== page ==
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Trump tweets video with chant of 'white power' - then deletes it


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Controversy: Donald Trump tweeted the video before deleting it. Photo: Reuters

Controversy: Donald Trump tweeted the video before deleting it. Photo: Reuters

REUTERS

Controversy: Donald Trump tweeted the video before deleting it. Photo: Reuters

US President Donald Trump yesterday tweeted approvingly of a video showing one of his supporters chanting "white power", a racist slogan associated with white supremacists. He later deleted the tweet and the White House said the president had not heard "the one statement" on the video.

The video appeared to have been taken at The Villages, a Florida retirement community, and showed duelling demonstrations between Trump supporters and opponents.

"Thank you to the great people of The Villages," Mr Trump tweeted. Moments into the video clip he shared, a man driving a golf cart displaying pro-Trump signs and flags shouts 'white power'. The video also shows anti-Trump protesters shouting "Nazi", "racist" and profanities at the Trump backers.

"There's no question'' that Mr Trump should not have retweeted the video and "he should just take it down", Senator Tim Scott told CNN's 'State of the Union'. Mr Scott is the only black Republican in the Senate.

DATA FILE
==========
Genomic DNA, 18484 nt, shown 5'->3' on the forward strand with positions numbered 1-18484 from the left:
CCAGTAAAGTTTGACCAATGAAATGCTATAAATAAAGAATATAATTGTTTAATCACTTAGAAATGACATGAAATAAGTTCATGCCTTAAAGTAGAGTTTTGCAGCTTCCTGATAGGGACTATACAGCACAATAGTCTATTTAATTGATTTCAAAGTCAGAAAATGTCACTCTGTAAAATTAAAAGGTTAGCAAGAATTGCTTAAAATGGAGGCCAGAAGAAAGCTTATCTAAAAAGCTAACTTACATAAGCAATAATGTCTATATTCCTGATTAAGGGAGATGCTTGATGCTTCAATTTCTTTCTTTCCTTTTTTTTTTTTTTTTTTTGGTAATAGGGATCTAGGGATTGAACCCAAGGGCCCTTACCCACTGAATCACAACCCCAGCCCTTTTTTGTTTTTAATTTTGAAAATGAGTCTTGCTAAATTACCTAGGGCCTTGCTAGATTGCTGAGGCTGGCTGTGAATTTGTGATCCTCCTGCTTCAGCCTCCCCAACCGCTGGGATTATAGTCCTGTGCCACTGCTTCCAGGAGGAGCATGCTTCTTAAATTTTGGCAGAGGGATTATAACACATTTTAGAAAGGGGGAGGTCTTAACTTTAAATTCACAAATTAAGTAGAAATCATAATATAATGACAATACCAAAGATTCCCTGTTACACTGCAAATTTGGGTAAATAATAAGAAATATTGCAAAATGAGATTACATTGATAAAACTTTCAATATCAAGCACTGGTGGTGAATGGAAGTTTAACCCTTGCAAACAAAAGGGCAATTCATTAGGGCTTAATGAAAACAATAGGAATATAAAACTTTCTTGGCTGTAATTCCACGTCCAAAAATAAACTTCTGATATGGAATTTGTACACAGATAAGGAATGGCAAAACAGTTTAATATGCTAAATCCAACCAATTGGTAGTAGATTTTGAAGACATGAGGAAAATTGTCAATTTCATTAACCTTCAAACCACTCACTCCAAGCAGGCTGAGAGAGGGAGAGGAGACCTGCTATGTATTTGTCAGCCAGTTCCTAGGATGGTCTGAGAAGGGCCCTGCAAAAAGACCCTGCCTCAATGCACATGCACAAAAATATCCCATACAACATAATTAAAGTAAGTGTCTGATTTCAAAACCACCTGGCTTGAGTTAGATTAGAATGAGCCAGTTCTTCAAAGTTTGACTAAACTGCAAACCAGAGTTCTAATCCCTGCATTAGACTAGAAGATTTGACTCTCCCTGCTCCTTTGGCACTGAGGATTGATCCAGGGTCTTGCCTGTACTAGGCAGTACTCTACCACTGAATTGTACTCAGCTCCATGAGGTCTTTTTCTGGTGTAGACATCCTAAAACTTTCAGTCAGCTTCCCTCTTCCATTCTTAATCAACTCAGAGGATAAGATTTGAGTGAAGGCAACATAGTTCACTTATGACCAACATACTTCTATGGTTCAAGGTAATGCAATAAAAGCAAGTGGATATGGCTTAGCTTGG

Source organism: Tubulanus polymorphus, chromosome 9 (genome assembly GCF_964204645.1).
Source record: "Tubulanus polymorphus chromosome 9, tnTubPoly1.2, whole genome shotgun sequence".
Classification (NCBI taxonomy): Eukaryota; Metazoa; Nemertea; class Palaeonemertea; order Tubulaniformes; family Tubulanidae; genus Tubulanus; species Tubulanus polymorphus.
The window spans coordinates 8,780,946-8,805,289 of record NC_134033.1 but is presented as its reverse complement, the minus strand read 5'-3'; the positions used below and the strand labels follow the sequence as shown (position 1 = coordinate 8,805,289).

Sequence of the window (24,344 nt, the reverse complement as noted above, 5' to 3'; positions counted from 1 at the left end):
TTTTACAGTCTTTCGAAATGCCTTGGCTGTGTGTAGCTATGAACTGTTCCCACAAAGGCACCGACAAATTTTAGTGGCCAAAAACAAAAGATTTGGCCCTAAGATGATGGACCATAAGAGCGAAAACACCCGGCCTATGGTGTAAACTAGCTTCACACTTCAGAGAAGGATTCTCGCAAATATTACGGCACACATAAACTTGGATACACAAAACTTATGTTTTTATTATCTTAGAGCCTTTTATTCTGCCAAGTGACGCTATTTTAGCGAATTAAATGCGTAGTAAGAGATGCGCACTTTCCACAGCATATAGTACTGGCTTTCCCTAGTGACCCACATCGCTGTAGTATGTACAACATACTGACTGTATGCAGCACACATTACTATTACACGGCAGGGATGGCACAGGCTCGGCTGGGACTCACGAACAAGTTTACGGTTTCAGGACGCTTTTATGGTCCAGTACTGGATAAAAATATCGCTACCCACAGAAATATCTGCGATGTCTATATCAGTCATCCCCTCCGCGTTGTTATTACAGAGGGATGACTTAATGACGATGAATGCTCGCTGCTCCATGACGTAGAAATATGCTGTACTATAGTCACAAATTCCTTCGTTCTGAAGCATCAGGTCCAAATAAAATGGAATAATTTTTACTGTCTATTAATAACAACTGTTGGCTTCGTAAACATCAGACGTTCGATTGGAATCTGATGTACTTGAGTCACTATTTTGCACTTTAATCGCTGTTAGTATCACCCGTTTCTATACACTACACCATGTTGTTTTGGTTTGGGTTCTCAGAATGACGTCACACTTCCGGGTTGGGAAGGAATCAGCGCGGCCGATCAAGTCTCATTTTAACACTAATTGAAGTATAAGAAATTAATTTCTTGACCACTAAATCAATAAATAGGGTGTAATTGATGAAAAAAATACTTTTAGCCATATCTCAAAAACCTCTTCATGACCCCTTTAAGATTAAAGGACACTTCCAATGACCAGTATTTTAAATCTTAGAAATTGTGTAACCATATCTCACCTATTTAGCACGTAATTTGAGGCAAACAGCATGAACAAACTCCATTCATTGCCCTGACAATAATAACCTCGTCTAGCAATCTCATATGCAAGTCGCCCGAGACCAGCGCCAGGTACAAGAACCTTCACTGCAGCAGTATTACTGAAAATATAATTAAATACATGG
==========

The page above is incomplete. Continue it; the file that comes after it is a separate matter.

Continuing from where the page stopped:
"I think it's indefensible," he added.

Shortly afterward, Mr Trump deleted the tweet that shared the video. White House spokesman Judd Deere said in a statement that "President Trump is a big fan of The Villages. He did not hear the one statement made on the video. What he did see was tremendous enthusiasm from his many supporters."

The White House did not respond when asked whether Mr Trump condemned the supporter's comment.

The president's decision to highlight a video featuring a racist slogan comes amid a national reckoning over race following the deaths of George Floyd and other black Americans. Mr Floyd, a black Minneapolis man, died after a white police officer pressed his knee into his neck for several minutes.

Protests against police brutality and bias in law enforcement have occurred across the country following Mr Floyd's death and there has also been a push to remove Confederate monuments, an effort Mr Trump has opposed.

Mr Trump's tenure in office has appeared to have emboldened white supremacist and nationalist groups, some of whom have embraced his presidency. In 2017, Mr Trump responded to clashes in Charlottesville, Virginia, between white nationalists and counter-protesters by saying there were "very fine people on both sides".

Sherrilyn Ifill, president and director-counsel of the NAACP Legal Defence and Education Fund, told CBS' 'Face the Nation' that "this really is not about the president taking it down. This is about the judgment of the president in putting it up.

"It's about what the president believes and it's time for this country to really face that."

Irish Independent